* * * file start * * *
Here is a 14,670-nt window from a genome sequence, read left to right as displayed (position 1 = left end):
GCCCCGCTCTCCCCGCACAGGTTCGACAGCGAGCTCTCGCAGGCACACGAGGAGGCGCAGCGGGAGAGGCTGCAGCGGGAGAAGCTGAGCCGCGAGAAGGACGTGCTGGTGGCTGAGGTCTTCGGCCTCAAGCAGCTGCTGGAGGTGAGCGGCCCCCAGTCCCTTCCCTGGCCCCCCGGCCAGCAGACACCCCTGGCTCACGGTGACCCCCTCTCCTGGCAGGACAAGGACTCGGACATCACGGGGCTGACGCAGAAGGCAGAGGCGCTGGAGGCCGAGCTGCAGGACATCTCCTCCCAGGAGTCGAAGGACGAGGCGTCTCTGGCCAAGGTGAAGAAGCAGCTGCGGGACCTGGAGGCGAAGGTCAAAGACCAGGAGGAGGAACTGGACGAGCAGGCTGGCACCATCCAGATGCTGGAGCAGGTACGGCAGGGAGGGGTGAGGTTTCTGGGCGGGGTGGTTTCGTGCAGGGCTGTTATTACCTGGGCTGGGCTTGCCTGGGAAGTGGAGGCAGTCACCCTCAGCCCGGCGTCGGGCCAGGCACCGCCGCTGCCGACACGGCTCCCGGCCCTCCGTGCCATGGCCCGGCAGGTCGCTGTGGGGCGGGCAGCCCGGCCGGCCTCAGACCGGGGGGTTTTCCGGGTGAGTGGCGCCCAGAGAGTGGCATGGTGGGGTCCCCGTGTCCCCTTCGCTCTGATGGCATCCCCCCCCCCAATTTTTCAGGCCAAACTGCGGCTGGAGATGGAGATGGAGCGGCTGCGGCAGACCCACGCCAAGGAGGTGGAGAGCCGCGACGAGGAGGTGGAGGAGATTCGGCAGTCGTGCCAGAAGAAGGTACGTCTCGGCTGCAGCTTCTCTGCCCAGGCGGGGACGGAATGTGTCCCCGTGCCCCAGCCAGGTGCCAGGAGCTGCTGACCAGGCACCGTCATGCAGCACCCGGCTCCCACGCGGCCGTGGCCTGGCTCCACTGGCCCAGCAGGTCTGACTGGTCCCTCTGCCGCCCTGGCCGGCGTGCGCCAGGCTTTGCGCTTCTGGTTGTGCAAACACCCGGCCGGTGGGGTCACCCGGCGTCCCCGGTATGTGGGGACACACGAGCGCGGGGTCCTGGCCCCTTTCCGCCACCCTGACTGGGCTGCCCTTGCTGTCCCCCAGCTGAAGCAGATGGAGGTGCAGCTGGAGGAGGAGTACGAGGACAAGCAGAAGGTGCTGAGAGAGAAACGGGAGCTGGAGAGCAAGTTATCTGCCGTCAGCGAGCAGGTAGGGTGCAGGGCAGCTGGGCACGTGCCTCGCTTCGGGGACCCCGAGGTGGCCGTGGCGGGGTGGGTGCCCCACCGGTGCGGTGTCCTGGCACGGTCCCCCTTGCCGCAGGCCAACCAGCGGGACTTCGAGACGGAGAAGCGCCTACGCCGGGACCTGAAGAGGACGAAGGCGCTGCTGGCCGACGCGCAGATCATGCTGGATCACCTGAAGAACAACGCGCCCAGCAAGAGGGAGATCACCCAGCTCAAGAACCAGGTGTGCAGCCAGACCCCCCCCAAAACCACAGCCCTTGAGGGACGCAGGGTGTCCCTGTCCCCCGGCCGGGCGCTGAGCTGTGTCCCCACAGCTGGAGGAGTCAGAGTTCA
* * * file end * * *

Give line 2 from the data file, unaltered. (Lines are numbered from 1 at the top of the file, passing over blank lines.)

GCCCCGCTCTCCCCGCACAGGTTCGACAGCGAGCTCTCGCAGGCACACGAGGAGGCGCAGCGGGAGAGGCTGCAGCGGGAGAAGCTGAGCCGCGAGAAGGACGTGCTGGTGGCTGAGGTCTTCGGCCTCAAGCAGCTGCTGGAGGTGAGCGGCCCCCAGTCCCTTCCCTGGCCCCCCGGCCAGCAGACACCCCTGGCTCACGGTGACCCCCTCTCCTGGCAGGACAAGGACTCGGACATCACGGGGCTGACGCAGAAGGCAGAGGCGCTGGAGGCCGAGCTGCAGGACATCTCCTCCCAGGAGTCGAAGGACGAGGCGTCTCTGGCCAAGGTGAAGAAGCAGCTGCGGGACCTGGAGGCGAAGGTCAAAGACCAGGAGGAGGAACTGGACGAGCAGGCTGGCACCATCCAGATGCTGGAGCAGGTACGGCAGGGAGGGGTGAGGTTTCTGGGCGGGGTGGTTTCGTGCAGGGCTGTTATTACCTGGGCTGGGCTTGCCTGGGAAGTGGAGGCAGTCACCCTCAGCCCGGCGTCGGGCCAGGCACCGCCGCTGCCGACACGGCTCCCGGCCCTCCGTGCCATGGCCCGGCAGGTCGCTGTGGGGCGGGCAGCCCGGCCGGCCTCAGACCGGGGGGTTTTCCGGGTGAGTGGCGCCCAGAGAGTGGCATGGTGGGGTCCCCGTGTCCCCTTCGCTCTGATGGCATCCCCCCCCCCAATTTTTCAGGCCAAACTGCGGCTGGAGATGGAGATGGAGCGGCTGCGGCAGACCCACGCCAAGGAGGTGGAGAGCCGCGACGAGGAGGTGGAGGAGATTCGGCAGTCGTGCCAGAAGAAGGTACGTCTCGGCTGCAGCTTCTCTGCCCAGGCGGGGACGGAATGTGTCCCCGTGCCCCAGCCAGGTGCCAGGAGCTGCTGACCAGGCACCGTCATGCAGCACCCGGCTCCCACGCGGCCGTGGCCTGGCTCCACTGGCCCAGCAGGTCTGACTGGTCCCTCTGCCGCCCTGGCCGGCGTGCGCCAGGCTTTGCGCTTCTGGTTGTGCAAACACCCGGCCGGTGGGGTCACCCGGCGTCCCCGGTATGTGGGGACACACGAGCGCGGGGTCCTGGCCCCTTTCCGCCACCCTGACTGGGCTGCCCTTGCTGTCCCCCAGCTGAAGCAGATGGAGGTGCAGCTGGAGGAGGAGTACGAGGACAAGCAGAAGGTGCTGAGAGAGAAACGGGAGCTGGAGAGCAAGTTATCTGCCGTCAGCGAGCAGGTAGGGTGCAGGGCAGCTGGGCACGTGCCTCGCTTCGGGGACCCCGAGGTGGCCGTGGCGGGGTGGGTGCCCCACCGGTGCGGTGTCCTGGCACGGTCCCCCTTGCCGCAGGCCAACCAGCGGGACTTCGAGACGGAGAAGCGCCTACGCCGGGACCTGAAGAGGACGAAGGCGCTGCTGGCCGACGCGCAGATCATGCTGGATCACCTGAAGAACAACGCGCCCAGCAAGAGGGAGATCACCCAGCTCAAGAACCAGGTGTGCAGCCAGACCCCCCCCAAAACCACAGCCCTTGAGGGACGCAGGGTGTCCCTGTCCCCCGGCCGGGCGCTGAGCTGTGTCCCCACAGCTGGAGGAGTCAGAGTTCA